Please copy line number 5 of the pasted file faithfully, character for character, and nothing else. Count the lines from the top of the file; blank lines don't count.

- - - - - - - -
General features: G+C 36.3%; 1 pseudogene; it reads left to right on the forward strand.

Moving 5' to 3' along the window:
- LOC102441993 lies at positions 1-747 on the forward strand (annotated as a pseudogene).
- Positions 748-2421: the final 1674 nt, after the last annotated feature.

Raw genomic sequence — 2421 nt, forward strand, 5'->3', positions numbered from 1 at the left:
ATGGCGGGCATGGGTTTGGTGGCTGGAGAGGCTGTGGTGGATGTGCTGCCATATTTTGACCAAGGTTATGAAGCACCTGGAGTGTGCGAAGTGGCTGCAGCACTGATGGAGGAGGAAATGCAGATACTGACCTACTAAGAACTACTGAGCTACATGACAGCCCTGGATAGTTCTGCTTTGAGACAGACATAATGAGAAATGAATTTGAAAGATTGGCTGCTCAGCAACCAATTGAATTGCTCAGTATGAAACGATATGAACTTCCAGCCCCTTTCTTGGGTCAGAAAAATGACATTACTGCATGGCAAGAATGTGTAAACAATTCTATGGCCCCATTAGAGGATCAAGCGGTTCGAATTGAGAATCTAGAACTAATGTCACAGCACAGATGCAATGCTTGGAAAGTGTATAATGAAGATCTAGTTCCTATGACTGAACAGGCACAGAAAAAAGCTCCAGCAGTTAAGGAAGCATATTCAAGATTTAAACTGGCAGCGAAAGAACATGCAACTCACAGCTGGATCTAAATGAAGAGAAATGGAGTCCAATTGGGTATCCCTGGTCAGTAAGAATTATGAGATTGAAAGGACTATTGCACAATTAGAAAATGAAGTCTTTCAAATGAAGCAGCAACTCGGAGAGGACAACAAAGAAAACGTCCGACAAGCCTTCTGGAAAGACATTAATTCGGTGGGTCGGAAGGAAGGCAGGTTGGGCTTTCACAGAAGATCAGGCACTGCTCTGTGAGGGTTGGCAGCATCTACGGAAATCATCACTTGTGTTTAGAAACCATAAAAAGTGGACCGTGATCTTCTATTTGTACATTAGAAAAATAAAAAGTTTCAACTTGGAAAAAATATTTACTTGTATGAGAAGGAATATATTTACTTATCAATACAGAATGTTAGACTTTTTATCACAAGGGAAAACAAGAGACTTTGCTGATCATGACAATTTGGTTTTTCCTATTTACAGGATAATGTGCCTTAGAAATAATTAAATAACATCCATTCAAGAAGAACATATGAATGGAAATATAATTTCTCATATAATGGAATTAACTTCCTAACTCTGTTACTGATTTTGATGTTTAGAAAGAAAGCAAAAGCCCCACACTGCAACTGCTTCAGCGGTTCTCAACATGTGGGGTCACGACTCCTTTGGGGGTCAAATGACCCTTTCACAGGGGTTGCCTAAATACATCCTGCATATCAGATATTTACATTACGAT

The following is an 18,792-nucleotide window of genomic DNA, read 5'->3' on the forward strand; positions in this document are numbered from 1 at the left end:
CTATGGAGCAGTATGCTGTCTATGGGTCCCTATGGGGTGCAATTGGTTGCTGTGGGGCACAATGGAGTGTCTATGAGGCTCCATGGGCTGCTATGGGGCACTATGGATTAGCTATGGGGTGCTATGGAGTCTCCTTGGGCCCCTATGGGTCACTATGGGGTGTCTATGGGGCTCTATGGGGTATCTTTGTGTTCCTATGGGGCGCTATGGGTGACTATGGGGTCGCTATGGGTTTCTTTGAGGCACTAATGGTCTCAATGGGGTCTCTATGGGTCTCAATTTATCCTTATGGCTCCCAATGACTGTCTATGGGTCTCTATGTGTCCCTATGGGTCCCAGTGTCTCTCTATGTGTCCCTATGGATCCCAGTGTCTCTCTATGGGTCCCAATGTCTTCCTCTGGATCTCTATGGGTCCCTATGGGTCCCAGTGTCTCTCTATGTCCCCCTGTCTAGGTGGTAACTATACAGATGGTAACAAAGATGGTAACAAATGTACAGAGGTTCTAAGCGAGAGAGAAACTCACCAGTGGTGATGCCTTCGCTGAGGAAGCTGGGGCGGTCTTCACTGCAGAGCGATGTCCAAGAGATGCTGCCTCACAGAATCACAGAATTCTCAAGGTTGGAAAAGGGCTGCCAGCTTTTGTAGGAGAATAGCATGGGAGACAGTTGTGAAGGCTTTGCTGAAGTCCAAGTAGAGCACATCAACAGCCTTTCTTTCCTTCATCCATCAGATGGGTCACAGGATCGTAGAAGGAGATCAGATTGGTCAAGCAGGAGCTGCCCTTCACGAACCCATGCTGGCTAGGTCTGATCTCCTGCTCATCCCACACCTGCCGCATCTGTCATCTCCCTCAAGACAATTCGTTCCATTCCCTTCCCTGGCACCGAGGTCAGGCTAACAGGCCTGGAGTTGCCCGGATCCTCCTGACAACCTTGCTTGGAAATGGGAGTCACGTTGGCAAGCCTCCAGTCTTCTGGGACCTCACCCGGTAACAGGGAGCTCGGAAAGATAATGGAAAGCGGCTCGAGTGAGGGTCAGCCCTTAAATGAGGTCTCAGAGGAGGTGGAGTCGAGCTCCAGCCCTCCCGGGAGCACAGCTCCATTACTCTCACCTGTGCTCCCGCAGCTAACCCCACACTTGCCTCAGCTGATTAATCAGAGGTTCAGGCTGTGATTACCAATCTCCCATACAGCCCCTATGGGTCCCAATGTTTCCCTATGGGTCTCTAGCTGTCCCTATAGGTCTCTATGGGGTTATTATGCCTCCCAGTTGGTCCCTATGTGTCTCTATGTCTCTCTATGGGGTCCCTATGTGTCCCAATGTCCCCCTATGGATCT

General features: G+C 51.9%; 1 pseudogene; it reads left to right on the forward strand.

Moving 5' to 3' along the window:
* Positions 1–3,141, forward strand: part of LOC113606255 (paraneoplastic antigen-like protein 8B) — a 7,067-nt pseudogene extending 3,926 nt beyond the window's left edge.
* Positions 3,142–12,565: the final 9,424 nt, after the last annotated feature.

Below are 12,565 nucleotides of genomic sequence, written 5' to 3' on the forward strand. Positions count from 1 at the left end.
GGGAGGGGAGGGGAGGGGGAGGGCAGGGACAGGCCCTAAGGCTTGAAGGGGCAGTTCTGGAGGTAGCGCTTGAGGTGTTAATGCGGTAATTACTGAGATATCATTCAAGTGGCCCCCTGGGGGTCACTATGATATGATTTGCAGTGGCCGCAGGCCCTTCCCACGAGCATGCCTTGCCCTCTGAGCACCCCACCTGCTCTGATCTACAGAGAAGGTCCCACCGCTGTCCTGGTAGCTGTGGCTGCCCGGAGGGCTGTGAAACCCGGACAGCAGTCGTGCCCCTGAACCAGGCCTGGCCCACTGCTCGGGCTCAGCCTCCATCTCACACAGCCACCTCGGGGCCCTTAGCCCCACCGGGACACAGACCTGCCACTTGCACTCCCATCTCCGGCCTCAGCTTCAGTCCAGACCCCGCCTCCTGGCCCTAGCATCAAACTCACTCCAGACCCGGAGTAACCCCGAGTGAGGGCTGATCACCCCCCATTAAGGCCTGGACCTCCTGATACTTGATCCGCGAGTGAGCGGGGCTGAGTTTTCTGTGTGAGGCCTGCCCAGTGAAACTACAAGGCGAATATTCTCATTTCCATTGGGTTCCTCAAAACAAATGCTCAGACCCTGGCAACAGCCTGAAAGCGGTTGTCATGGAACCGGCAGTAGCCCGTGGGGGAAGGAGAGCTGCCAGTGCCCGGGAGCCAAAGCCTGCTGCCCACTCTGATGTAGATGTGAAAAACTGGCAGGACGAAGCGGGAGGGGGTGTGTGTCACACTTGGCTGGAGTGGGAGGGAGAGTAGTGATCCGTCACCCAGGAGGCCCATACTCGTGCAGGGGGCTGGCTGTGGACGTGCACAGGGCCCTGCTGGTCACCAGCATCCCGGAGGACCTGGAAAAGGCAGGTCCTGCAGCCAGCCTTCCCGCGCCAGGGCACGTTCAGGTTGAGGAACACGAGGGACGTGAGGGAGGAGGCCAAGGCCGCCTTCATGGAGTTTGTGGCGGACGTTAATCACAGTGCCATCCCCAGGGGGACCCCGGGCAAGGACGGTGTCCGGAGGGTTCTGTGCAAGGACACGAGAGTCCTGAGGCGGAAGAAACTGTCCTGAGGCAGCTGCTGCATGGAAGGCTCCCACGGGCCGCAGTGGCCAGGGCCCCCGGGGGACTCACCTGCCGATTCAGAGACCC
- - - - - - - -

Raw genomic sequence — 2421 nt, forward strand, 5'->3', positions numbered from 1 at the left: